October 3, 2019
Endorsements for Oct. 12th Election
Voters Organized to Educate began the “Know Your Vote” campaign as a response to people wondering: “You live and work in this field, year after year, what’s y’all’s take on these candidates? I can’t figure out who is going to be good on criminal justice reform.” So with that said, let’s just dive into it. Download or share your complete ballot here.
- Governor John Bel Edwards has been a big part of Louisiana’s historic turn away from our legacy of slavery, away from the global epicenter on mass incarceration, towards building a state that can begin addressing public safety with stable communities as the end goal. Although there is a long way to go, and the recent rise in massive detention of immigrants (on behalf of ICE), Gov. Edwards is the clear choice among a field that would unravel progress, if given a chance.
- Commissioner of Agriculture and Forestry: Who knew that a huge barrier in getting medical marijuana in Louisiana was the Secretary of Agriculture’s resistance to introducing production of cannabis? The world has recognized this plant as a critical anti-depressant and anti-anxiety treatment (among many other well known uses), and Big Pharma has done their best to keep it out of American’s medicine cabinets. For this reason, we believe Marguerite “Margie” Green is the obvious choice, as a farmer who has a full grasp of the broader conservation issues of in Louisiana.
- Louisiana Supreme Court Justice (on the J.P. and North Shore ballots): The last stop for nearly every case in dispute is the state Supreme Court. This goes for wrongful convictions, non-unanimous juries, bail, fines and fees issues, and the ethics of prosecutors and judges. Of the four candidates running, we are hopeful that Judge Scott Schlegel can protect new laws as the legislature changes them, and hold prosecutors and judges accountable. As someone who recognizes the value of Reentry Court, perhaps he can be part of making all courts comparable to Reentry Court (which processes a minuscule percentage of cases).
- Senate District 14: We’ve made it no secret that we are supporting Pat Smith in this race. Her record clearly indicates the passion and effectiveness she has brought to the Legislature. In particular, she pursued a voting rights bill when nobody thought it could be done. The day Gov. Edwards signed Act 636 into law, the room was packed full of people who were excited to have voting rights, and proud to be part of Louisiana. Rep. Smith received a perfect score on The Power Coalition legislative scorecard.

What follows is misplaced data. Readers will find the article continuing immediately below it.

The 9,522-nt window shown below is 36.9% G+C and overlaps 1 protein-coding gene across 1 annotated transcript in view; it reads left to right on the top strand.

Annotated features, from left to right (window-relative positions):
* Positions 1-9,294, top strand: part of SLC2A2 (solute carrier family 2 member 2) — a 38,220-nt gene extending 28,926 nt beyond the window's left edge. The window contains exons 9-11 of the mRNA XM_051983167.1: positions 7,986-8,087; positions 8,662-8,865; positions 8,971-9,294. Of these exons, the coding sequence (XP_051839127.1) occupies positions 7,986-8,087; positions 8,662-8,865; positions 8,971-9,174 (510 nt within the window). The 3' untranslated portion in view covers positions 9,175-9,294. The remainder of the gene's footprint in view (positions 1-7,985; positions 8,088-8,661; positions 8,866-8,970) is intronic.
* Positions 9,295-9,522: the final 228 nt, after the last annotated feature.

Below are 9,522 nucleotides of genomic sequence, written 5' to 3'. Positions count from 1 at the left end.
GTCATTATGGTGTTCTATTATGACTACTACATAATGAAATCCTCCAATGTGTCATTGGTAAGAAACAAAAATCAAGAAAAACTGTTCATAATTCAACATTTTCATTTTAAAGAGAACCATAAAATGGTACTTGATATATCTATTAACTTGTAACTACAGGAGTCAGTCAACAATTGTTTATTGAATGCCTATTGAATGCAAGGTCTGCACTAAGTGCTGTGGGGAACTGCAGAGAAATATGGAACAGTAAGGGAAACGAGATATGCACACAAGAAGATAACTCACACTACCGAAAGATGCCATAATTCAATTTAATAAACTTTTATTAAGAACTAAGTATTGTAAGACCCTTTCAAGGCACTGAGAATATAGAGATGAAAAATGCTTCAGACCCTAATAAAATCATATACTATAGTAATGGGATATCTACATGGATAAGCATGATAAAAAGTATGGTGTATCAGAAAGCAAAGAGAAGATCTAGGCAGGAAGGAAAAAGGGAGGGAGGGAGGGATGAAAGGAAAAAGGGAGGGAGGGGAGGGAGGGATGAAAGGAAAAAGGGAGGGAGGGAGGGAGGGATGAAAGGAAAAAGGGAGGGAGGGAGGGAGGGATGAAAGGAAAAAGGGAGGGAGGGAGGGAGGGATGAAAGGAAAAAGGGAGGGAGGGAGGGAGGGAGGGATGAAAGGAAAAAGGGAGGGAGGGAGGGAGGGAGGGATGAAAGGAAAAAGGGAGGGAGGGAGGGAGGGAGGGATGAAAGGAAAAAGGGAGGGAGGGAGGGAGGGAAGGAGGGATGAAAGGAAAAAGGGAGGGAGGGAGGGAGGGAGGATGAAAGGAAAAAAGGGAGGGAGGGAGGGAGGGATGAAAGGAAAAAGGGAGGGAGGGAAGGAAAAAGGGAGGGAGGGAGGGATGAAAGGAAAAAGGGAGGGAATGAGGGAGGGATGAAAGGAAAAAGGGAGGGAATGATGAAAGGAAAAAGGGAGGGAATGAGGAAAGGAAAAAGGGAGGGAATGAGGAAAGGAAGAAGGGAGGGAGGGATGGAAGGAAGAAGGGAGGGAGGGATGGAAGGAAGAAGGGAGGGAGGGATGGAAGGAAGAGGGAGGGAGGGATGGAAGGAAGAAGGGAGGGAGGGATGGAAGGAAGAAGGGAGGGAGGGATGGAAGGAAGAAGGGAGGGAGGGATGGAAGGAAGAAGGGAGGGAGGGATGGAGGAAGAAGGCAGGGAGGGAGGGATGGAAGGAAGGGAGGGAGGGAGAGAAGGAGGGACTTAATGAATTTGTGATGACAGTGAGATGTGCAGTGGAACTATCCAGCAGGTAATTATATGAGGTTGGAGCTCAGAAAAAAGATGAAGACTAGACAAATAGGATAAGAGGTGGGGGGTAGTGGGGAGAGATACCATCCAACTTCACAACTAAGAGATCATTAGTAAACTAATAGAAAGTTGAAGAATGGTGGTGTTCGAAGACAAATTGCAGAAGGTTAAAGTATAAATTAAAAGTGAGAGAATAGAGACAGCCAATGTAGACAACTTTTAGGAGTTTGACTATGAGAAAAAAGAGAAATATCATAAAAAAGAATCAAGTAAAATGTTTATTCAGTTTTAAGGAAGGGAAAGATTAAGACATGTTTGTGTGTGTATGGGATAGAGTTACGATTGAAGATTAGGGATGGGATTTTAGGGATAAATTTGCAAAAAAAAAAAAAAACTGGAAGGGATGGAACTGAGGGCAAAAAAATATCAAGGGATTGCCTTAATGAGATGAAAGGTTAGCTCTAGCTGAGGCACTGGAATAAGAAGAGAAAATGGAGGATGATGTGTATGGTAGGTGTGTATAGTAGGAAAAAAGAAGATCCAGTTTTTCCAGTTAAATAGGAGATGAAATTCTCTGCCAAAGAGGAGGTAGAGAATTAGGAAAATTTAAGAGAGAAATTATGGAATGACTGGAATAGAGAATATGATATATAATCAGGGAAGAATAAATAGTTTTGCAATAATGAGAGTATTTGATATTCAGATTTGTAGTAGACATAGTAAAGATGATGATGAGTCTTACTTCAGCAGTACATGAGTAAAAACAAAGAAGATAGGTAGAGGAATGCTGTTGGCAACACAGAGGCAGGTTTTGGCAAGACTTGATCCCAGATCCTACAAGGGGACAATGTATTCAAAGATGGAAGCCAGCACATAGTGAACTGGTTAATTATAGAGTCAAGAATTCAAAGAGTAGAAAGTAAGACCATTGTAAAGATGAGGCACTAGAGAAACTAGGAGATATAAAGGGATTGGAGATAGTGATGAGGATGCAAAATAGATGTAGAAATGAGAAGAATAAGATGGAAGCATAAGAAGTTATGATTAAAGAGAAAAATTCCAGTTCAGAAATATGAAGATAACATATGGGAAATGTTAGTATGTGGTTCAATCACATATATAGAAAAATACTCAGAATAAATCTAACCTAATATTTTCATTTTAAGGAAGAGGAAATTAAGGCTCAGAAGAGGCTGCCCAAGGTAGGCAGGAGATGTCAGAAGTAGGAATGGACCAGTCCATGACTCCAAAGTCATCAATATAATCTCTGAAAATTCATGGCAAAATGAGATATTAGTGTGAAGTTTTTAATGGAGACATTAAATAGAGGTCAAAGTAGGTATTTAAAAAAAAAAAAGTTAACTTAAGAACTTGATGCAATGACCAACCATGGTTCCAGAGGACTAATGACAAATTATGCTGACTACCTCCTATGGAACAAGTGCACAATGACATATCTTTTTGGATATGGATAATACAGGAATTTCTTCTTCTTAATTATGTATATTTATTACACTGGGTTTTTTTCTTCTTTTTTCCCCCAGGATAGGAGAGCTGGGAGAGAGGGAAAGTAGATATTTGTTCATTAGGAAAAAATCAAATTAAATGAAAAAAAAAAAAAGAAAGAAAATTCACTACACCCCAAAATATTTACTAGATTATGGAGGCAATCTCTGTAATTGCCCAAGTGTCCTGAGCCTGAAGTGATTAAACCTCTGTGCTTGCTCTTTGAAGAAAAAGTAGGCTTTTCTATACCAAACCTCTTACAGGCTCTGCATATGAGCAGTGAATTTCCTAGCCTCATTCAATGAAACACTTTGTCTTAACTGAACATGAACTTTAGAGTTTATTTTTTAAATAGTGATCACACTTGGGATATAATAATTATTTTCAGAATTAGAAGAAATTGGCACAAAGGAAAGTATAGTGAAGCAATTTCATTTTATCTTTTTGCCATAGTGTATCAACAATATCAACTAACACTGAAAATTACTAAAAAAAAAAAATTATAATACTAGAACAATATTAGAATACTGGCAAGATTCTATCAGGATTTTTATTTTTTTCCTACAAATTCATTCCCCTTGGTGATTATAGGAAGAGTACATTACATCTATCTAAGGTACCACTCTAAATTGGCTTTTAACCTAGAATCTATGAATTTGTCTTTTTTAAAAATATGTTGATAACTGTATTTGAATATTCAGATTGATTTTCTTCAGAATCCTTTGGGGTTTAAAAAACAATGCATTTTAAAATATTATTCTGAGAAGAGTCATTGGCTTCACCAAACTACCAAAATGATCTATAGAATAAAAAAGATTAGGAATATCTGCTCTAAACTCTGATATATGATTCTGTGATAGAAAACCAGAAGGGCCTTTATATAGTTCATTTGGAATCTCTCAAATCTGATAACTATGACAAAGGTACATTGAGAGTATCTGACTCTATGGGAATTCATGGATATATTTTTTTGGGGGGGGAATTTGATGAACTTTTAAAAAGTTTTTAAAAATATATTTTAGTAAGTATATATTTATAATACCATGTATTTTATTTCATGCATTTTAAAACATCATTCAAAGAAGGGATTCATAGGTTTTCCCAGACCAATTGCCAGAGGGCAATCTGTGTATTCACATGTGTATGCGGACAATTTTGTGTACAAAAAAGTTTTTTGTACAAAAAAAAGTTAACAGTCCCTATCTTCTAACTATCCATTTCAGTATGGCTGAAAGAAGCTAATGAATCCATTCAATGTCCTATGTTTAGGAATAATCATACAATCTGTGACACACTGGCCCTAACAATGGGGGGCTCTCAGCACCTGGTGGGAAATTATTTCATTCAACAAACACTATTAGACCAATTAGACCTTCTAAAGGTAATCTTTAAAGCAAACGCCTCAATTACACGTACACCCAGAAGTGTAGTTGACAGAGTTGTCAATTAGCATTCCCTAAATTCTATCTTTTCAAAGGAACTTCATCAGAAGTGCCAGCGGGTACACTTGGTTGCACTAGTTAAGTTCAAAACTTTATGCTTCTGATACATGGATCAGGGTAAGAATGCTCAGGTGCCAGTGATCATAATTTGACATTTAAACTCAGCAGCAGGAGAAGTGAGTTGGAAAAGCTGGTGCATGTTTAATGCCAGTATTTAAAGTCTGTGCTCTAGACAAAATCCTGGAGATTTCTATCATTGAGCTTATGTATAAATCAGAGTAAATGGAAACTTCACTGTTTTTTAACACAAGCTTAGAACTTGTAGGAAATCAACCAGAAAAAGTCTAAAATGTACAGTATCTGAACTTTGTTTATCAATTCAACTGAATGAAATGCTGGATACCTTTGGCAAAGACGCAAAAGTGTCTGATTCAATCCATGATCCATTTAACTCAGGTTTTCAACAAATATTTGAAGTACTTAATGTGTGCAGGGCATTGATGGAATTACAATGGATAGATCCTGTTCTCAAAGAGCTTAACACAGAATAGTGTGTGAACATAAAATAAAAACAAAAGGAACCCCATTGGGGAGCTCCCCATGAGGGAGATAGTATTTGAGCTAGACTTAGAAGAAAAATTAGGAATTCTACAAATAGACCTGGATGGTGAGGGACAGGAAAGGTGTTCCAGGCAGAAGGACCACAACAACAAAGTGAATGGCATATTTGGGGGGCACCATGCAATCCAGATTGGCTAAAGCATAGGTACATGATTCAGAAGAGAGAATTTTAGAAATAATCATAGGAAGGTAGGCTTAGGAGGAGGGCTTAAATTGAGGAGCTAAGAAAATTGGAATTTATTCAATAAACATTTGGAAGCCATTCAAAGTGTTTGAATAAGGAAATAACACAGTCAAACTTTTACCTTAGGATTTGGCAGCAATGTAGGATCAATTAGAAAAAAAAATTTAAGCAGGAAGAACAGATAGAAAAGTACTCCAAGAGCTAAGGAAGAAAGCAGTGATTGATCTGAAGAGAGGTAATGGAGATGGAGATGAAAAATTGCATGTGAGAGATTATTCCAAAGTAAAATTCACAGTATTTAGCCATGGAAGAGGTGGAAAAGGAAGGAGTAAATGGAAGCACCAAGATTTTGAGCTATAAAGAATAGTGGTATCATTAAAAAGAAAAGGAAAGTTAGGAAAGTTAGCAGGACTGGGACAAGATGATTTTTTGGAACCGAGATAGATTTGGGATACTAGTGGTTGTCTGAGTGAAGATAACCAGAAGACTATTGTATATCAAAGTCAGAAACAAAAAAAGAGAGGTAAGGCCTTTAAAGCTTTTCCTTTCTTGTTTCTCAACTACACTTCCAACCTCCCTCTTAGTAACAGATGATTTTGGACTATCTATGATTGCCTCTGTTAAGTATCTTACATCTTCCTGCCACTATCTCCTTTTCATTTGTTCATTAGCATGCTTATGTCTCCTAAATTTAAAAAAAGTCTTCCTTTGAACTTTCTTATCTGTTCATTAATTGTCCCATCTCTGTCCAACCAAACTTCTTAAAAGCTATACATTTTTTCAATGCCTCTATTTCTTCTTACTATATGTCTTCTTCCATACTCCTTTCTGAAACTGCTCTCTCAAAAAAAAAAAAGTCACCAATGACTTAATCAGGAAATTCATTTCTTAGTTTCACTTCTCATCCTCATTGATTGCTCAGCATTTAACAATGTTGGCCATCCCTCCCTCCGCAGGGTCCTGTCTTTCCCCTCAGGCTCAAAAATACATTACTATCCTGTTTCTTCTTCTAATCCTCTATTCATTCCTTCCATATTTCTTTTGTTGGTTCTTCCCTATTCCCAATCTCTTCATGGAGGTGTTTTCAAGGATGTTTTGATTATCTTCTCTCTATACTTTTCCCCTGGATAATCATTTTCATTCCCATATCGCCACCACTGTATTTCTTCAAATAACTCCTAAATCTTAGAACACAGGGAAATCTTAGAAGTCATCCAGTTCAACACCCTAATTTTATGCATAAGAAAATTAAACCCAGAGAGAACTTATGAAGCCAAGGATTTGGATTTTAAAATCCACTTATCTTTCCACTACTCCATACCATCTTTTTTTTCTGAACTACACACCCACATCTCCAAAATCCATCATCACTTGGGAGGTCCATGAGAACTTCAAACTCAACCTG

- Senate District 15: Incumbent Senator Regina Barrow is an easy choice, as someone who has consistently worked for the People.
- Senate District 16: This 5-way race is likely to go to a run-off, and two people in the race have been on the House side for a while- neither of whom has a stellar record in supporting criminal justice reform. This is why we are supporting Beverly Brooks Thompson, to bring a fresh perspective into the Capitol, as someone aligned with out values of supporting and uplifting all parts of the community.
- House District 18: First term Rep. Jeremy LaCombe has taken a common sense approach to the issues we expect politicians to solve, and has earned a chance to stay in the Legislature to get things done.
- House Districts 67, 68, and 70: Four (and five) candidates vying for this seat deserve a closer look in the likely run-off election, so we wish them all the best.
- District Judge, 19th JDC, ES 2, Div. A: If there is one thing that the judiciary sorely needs, is more former defense attorneys as judges. As a former public defender and school board member, we expect Tarvald Smith to have the type of community awareness required to be both fair and reasonable on the bench.
- District Judge, 19th JDC, ES 2, Div. L: Another defense attorney is running for judge in this race, and we believe Ronald Johnson will be a valuable addition to the judiciary. Having handled capital cases, he has a full command of all aspects inside a court case.
- Judge, Juvenile Court, Elec. Sect. 2B: It isn’t often that someone with such an appropriate life and career experience as Nyles Hamer is a candidate for the juvenile courts. As he explains publicly, Nyles’ childhood informs his representation of children in the juvenile court. Voters need to give him an opportunity to bring that expertise to every case.